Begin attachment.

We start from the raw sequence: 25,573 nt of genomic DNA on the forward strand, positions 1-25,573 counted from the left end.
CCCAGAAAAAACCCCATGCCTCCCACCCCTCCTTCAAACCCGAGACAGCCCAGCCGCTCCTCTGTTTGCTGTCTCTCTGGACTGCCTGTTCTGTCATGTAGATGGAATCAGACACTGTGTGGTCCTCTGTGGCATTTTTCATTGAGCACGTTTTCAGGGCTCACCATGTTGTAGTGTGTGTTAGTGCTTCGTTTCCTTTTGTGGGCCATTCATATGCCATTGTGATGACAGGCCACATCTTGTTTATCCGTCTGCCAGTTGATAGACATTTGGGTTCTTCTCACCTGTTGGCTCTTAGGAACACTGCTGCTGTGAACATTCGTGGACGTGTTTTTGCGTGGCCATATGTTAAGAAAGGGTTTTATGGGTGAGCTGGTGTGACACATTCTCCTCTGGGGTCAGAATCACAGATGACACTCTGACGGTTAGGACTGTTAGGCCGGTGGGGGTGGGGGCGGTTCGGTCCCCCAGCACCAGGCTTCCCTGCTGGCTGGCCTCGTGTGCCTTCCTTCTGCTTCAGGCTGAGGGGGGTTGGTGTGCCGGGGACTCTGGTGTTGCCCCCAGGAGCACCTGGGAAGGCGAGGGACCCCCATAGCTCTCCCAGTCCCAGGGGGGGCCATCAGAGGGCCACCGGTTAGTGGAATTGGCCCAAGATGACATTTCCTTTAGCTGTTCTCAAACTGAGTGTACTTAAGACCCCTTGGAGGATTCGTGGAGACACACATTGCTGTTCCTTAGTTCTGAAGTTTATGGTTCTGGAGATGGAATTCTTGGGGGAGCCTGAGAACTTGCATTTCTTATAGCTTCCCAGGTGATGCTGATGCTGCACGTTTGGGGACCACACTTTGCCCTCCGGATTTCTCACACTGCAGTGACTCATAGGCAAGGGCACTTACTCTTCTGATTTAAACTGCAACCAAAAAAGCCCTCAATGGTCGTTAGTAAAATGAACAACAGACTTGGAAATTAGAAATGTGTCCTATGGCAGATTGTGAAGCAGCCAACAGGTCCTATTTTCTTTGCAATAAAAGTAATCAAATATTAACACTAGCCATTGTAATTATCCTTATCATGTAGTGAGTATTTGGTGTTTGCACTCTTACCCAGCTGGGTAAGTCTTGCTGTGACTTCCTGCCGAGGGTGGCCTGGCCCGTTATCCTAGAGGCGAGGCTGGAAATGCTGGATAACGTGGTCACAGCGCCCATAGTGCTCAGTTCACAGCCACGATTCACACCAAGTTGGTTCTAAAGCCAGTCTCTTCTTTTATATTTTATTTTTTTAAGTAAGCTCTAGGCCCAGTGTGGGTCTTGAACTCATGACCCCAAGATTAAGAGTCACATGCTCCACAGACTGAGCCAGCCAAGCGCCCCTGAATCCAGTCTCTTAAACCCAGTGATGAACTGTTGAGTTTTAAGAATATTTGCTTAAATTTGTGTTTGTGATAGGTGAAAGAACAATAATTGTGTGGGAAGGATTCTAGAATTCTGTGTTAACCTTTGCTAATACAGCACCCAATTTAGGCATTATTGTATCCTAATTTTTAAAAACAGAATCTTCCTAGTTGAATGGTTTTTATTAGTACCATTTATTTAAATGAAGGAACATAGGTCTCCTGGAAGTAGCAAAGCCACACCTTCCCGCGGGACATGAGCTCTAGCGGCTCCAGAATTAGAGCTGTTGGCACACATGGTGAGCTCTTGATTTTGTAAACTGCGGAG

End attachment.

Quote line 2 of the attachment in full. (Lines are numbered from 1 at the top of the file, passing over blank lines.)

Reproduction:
CCCAGAAAAAACCCCATGCCTCCCACCCCTCCTTCAAACCCGAGACAGCCCAGCCGCTCCTCTGTTTGCTGTCTCTCTGGACTGCCTGTTCTGTCATGTAGATGGAATCAGACACTGTGTGGTCCTCTGTGGCATTTTTCATTGAGCACGTTTTCAGGGCTCACCATGTTGTAGTGTGTGTTAGTGCTTCGTTTCCTTTTGTGGGCCATTCATATGCCATTGTGATGACAGGCCACATCTTGTTTATCCGTCTGCCAGTTGATAGACATTTGGGTTCTTCTCACCTGTTGGCTCTTAGGAACACTGCTGCTGTGAACATTCGTGGACGTGTTTTTGCGTGGCCATATGTTAAGAAAGGGTTTTATGGGTGAGCTGGTGTGACACATTCTCCTCTGGGGTCAGAATCACAGATGACACTCTGACGGTTAGGACTGTTAGGCCGGTGGGGGTGGGGGCGGTTCGGTCCCCCAGCACCAGGCTTCCCTGCTGGCTGGCCTCGTGTGCCTTCCTTCTGCTTCAGGCTGAGGGGGGTTGGTGTGCCGGGGACTCTGGTGTTGCCCCCAGGAGCACCTGGGAAGGCGAGGGACCCCCATAGCTCTCCCAGTCCCAGGGGGGGCCATCAGAGGGCCACCGGTTAGTGGAATTGGCCCAAGATGACATTTCCTTTAGCTGTTCTCAAACTGAGTGTACTTAAGACCCCTTGGAGGATTCGTGGAGACACACATTGCTGTTCCTTAGTTCTGAAGTTTATGGTTCTGGAGATGGAATTCTTGGGGGAGCCTGAGAACTTGCATTTCTTATAGCTTCCCAGGTGATGCTGATGCTGCACGTTTGGGGACCACACTTTGCCCTCCGGATTTCTCACACTGCAGTGACTCATAGGCAAGGGCACTTACTCTTCTGATTTAAACTGCAACCAAAAAAGCCCTCAATGGTCGTTAGTAAAATGAACAACAGACTTGGAAATTAGAAATGTGTCCTATGGCAGATTGTGAAGCAGCCAACAGGTCCTATTTTCTTTGCAATAAAAGTAATCAAATATTAACACTAGCCATTGTAATTATCCTTATCATGTAGTGAGTATTTGGTGTTTGCACTCTTACCCAGCTGGGTAAGTCTTGCTGTGACTTCCTGCCGAGGGTGGCCTGGCCCGTTATCCTAGAGGCGAGGCTGGAAATGCTGGATAACGTGGTCACAGCGCCCATAGTGCTCAGTTCACAGCCACGATTCACACCAAGTTGGTTCTAAAGCCAGTCTCTTCTTTTATATTTTATTTTTTTAAGTAAGCTCTAGGCCCAGTGTGGGTCTTGAACTCATGACCCCAAGATTAAGAGTCACATGCTCCACAGACTGAGCCAGCCAAGCGCCCCTGAATCCAGTCTCTTAAACCCAGTGATGAACTGTTGAGTTTTAAGAATATTTGCTTAAATTTGTGTTTGTGATAGGTGAAAGAACAATAATTGTGTGGGAAGGATTCTAGAATTCTGTGTTAACCTTTGCTAATACAGCACCCAATTTAGGCATTATTGTATCCTAATTTTTAAAAACAGAATCTTCCTAGTTGAATGGTTTTTATTAGTACCATTTATTTAAATGAAGGAACATAGGTCTCCTGGAAGTAGCAAAGCCACACCTTCCCGCGGGACATGAGCTCTAGCGGCTCCAGAATTAGAGCTGTTGGCACACATGGTGAGCTCTTGATTTTGTAAACTGCGGAG